6 Dec

I agree with Germany’s Chancellor Merkel’s stance on ending the policy of multiculturalism.  Even though I am Turkish and I have many relatives that live in Germany, I don’t believe that their open door policy will work as it does in the U.S.  Which as of lately hasn’t been working to well either.  Germany is a geographically small country and cannot sustain the influx of immigrants from Turkey and other Arab countries.  I understand the reasons why these immigrants choose to leave their country.  With unemployment running rampant and living conditions that are sub standard and a government that is not only fundamentalist but corrupt as well, who wouldn’t want to flee.  So with the huge number of “guest workers”, Germany is like a balloon that is about to pop.  Too many people in such a small area will eventually lead to friction and that leads to animosity.  German citizens have a legitimate argument against this policy of multiculturalism.  Immigrants are displacing German jobs and are not integrating into German society.  Instead they refuse to learn the German language which is the first step to assimilate into the society.  Nobody will deny ones cultural heritage but when permanently entering another country, one must put forth some effort to try and fit in.  Turkey’s own President scolded the Turkish community living in Germany for not even attempting to learn the language much less be fluent.  This language barrier is a big part of the problem along with conflicts between Islamic culture and German laws.  I feel that if I invite someone to live in my house, I would expect that person to abide by my rules otherwise I would ask them to leave.  It is a simple analogy but its almost a mirror of what is happening in Germany today.  If I was to immigrate to another country I would think that it would be prudent to pick a country where my values and beliefs would be a better fit.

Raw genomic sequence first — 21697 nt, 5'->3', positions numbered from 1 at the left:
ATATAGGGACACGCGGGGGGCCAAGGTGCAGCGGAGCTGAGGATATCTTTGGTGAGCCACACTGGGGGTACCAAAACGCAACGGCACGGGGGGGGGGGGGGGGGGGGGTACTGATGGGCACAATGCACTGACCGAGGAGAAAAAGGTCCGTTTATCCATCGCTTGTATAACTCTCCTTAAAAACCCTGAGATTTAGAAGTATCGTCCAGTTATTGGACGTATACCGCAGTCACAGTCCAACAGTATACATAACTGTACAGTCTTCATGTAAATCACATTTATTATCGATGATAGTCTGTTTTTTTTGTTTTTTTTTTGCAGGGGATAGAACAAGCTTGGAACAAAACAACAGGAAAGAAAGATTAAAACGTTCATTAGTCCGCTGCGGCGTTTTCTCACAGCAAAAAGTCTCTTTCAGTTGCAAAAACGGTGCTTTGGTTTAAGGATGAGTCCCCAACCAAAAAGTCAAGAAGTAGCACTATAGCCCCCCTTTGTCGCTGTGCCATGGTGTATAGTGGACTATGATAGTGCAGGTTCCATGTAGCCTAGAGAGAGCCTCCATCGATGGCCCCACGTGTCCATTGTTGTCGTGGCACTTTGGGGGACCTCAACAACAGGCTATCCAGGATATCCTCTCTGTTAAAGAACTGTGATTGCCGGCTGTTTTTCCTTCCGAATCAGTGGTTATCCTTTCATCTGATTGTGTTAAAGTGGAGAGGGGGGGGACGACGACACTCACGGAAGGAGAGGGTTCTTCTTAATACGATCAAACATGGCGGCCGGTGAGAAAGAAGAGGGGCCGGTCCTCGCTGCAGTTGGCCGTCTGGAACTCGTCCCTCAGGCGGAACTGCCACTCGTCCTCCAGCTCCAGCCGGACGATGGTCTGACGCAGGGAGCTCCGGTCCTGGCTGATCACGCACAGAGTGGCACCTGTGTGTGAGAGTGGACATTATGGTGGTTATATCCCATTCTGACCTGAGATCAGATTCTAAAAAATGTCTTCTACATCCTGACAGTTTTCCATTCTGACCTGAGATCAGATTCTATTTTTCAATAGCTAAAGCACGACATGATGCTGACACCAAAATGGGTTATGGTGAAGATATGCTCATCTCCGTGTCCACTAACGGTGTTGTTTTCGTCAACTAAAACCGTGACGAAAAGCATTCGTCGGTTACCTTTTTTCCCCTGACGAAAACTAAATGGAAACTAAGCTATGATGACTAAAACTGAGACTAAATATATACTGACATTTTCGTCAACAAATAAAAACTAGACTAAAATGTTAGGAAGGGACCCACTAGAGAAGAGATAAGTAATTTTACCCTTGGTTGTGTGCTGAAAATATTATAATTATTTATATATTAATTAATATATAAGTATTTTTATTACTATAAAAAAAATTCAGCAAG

One Response to “Multiculturalism”

  1. MV December 9, 2010 at 1:33 am #

    That’s the downside of ethnic communities. One can get by without knowing a word in a foreign country.

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